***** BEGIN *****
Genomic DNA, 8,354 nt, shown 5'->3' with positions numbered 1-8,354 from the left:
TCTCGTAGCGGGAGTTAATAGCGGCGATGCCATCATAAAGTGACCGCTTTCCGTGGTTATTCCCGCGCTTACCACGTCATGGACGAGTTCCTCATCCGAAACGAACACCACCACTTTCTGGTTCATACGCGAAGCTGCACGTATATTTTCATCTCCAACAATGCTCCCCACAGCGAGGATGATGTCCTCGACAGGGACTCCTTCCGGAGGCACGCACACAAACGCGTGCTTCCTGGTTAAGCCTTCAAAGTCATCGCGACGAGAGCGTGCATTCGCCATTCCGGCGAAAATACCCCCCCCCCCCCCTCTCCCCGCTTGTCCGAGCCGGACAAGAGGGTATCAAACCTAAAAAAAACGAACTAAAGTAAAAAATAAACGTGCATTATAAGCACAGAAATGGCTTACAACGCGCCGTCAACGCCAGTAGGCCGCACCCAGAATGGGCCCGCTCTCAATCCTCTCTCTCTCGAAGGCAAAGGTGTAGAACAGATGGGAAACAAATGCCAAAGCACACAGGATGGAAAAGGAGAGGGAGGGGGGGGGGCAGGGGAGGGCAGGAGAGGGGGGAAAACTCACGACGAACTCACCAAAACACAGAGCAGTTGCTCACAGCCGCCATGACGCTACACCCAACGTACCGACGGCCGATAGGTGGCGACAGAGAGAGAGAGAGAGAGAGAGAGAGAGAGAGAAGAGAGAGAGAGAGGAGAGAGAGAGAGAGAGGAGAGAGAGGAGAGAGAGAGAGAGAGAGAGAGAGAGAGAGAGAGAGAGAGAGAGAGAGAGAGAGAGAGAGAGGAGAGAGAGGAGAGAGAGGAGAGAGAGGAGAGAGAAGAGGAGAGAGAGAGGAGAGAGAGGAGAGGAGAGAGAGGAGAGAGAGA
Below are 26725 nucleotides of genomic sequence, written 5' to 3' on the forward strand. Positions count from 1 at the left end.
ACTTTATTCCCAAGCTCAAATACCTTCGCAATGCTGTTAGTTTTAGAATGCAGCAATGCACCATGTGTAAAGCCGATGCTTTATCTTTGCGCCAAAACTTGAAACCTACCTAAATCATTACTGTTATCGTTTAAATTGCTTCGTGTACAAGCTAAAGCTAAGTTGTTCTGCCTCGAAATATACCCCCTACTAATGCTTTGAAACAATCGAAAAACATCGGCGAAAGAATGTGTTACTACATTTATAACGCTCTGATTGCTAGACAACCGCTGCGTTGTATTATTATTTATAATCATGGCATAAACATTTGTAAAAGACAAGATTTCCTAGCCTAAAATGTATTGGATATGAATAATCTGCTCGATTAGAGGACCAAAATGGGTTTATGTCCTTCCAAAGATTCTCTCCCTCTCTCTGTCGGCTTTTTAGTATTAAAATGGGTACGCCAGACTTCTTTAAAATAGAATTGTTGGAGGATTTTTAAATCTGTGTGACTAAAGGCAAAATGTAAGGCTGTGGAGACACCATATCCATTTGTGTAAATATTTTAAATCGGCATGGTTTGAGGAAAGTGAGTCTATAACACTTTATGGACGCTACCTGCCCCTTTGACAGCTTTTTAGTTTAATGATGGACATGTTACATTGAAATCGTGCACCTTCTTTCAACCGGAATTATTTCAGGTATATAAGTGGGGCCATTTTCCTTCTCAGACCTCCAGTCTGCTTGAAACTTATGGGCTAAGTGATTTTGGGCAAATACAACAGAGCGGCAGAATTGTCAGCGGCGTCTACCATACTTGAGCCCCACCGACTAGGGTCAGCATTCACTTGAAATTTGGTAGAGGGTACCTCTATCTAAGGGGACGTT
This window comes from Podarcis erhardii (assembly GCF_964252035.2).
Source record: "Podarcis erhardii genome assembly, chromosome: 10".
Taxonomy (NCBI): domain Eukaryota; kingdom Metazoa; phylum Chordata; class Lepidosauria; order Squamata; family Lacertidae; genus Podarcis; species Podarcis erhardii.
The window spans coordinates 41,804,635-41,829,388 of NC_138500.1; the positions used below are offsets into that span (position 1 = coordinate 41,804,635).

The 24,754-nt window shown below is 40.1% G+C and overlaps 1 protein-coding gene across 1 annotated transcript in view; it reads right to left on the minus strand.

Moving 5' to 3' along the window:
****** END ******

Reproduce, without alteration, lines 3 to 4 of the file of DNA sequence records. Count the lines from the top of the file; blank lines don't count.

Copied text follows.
Below are 26725 nucleotides of genomic sequence, written 5' to 3' on the forward strand. Positions count from 1 at the left end.
ACTTTATTCCCAAGCTCAAATACCTTCGCAATGCTGTTAGTTTTAGAATGCAGCAATGCACCATGTGTAAAGCCGATGCTTTATCTTTGCGCCAAAACTTGAAACCTACCTAAATCATTACTGTTATCGTTTAAATTGCTTCGTGTACAAGCTAAAGCTAAGTTGTTCTGCCTCGAAATATACCCCCTACTAATGCTTTGAAACAATCGAAAAACATCGGCGAAAGAATGTGTTACTACATTTATAACGCTCTGATTGCTAGACAACCGCTGCGTTGTATTATTATTTATAATCATGGCATAAACATTTGTAAAAGACAAGATTTCCTAGCCTAAAATGTATTGGATATGAATAATCTGCTCGATTAGAGGACCAAAATGGGTTTATGTCCTTCCAAAGATTCTCTCCCTCTCTCTGTCGGCTTTTTAGTATTAAAATGGGTACGCCAGACTTCTTTAAAATAGAATTGTTGGAGGATTTTTAAATCTGTGTGACTAAAGGCAAAATGTAAGGCTGTGGAGACACCATATCCATTTGTGTAAATATTTTAAATCGGCATGGTTTGAGGAAAGTGAGTCTATAACACTTTATGGACGCTACCTGCCCCTTTGACAGCTTTTTAGTTTAATGATGGACATGTTACATTGAAATCGTGCACCTTCTTTCAACCGGAATTATTTCAGGTATATAAGTGGGGCCATTTTCCTTCTCAGACCTCCAGTCTGCTTGAAACTTATGGGCTAAGTGATTTTGGGCAAATACAACAGAGCGGCAGAATTGTCAGCGGCGTCTACCATACTTGAGCCCCACCGACTAGGGTCAGCATTCACTTGAAATTTGGTAGAGGGTACCTCTATCTAAGGGGACGTT